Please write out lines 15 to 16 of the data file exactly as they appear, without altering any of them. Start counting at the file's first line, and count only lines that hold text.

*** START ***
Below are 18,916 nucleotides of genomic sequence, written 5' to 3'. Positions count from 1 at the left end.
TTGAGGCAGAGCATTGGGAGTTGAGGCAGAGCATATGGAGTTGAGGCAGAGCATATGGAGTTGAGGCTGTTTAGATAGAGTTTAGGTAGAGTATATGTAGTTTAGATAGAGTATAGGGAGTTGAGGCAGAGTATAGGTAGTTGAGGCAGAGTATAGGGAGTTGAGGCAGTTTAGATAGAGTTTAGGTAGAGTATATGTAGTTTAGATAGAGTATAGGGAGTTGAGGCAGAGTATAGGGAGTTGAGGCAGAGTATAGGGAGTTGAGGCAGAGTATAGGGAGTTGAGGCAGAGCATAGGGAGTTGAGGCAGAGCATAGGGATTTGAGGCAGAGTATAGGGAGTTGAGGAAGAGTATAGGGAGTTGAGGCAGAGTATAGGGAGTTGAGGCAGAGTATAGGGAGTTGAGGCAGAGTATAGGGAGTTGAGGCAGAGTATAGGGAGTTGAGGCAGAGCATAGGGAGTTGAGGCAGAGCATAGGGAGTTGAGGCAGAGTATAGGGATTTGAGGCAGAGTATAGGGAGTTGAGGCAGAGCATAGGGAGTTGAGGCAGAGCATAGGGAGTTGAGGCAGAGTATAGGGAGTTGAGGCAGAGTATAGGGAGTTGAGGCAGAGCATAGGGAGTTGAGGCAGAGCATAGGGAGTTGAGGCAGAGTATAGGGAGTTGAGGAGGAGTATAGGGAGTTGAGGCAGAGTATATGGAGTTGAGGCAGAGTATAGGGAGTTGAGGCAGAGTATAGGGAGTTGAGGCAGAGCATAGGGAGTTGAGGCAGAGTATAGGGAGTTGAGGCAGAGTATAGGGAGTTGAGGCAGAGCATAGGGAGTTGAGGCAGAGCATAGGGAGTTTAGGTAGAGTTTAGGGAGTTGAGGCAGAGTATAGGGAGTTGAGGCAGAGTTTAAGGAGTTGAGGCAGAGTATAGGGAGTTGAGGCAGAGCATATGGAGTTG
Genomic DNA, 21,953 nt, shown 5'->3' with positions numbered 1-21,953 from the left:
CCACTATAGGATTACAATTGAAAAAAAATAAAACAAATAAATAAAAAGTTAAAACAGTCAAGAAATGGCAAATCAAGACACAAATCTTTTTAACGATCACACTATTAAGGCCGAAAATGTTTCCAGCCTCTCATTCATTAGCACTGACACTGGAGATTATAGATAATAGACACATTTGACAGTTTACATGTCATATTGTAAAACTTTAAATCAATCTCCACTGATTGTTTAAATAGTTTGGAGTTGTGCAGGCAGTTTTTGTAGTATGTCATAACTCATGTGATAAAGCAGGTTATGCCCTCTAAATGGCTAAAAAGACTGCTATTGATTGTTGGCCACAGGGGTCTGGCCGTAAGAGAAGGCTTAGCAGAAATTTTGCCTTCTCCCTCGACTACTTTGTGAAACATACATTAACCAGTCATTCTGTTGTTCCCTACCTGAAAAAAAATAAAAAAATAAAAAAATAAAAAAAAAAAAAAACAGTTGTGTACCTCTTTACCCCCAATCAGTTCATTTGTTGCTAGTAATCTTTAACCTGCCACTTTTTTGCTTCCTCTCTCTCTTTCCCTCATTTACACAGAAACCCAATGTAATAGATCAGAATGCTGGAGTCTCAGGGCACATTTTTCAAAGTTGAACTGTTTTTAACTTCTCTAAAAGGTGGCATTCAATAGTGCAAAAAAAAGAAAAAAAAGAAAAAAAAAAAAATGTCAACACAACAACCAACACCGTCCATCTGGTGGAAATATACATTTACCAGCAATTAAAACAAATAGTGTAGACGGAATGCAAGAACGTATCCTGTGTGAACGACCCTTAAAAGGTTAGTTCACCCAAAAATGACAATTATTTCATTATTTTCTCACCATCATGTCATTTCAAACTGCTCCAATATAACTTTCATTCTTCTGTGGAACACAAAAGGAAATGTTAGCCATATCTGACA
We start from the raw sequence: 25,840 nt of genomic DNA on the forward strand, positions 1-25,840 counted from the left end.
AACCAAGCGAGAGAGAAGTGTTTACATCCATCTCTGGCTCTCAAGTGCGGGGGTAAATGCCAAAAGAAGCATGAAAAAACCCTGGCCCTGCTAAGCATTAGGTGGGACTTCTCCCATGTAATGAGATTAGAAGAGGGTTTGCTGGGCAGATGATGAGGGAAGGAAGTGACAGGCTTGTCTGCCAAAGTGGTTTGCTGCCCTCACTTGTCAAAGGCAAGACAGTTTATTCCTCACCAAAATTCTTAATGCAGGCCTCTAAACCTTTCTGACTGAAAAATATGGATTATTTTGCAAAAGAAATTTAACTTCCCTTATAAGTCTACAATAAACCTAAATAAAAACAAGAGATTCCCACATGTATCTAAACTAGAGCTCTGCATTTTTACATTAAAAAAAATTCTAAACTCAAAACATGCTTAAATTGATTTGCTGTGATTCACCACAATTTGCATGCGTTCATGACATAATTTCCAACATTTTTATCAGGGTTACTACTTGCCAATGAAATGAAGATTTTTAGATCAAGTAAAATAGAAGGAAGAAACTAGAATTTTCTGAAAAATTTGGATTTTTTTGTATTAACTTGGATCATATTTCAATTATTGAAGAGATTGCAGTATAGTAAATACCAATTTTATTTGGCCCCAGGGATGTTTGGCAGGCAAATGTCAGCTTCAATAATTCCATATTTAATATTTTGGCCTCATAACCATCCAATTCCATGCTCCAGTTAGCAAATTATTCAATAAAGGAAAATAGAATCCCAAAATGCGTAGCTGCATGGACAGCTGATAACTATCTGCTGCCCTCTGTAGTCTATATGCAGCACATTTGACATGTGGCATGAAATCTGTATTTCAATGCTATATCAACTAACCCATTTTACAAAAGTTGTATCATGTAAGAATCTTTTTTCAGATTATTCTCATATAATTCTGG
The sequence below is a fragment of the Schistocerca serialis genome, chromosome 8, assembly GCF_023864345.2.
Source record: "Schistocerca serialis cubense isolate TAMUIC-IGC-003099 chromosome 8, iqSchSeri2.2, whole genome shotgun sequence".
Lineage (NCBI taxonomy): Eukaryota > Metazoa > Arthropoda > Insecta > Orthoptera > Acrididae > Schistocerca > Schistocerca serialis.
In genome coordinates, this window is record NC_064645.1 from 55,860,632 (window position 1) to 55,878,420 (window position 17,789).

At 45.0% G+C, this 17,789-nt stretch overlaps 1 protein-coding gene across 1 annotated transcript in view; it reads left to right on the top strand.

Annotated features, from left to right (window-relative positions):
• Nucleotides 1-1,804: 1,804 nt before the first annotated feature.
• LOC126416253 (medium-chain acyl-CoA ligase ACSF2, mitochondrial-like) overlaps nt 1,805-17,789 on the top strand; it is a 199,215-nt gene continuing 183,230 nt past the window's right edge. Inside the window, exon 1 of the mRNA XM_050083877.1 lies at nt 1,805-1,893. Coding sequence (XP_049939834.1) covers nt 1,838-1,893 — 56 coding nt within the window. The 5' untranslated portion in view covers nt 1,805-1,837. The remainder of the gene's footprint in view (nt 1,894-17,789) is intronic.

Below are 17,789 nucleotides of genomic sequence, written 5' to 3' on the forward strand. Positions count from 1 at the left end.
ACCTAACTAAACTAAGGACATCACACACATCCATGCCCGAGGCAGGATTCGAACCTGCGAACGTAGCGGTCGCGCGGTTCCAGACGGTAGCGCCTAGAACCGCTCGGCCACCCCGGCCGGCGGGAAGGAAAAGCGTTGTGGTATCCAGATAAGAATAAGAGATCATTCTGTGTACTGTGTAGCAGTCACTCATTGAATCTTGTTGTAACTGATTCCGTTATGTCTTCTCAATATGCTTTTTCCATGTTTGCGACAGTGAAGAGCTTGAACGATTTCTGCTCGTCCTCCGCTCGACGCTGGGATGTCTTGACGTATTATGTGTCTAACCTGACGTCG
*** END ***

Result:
Below are 17,789 nucleotides of genomic sequence, written 5' to 3' on the forward strand. Positions count from 1 at the left end.
ACCTAACTAAACTAAGGACATCACACACATCCATGCCCGAGGCAGGATTCGAACCTGCGAACGTAGCGGTCGCGCGGTTCCAGACGGTAGCGCCTAGAACCGCTCGGCCACCCCGGCCGGCGGGAAGGAAAAGCGTTGTGGTATCCAGATAAGAATAAGAGATCATTCTGTGTACTGTGTAGCAGTCACTCATTGAATCTTGTTGTAACTGATTCCGTTATGTCTTCTCAATATGCTTTTTCCATGTTTGCGACAGTGAAGAGCTTGAACGATTTCTGCTCGTCCTCCGCTCGACGCTGGGATGTCTTGACGTATTATGTGTCTAACCTGACGTCG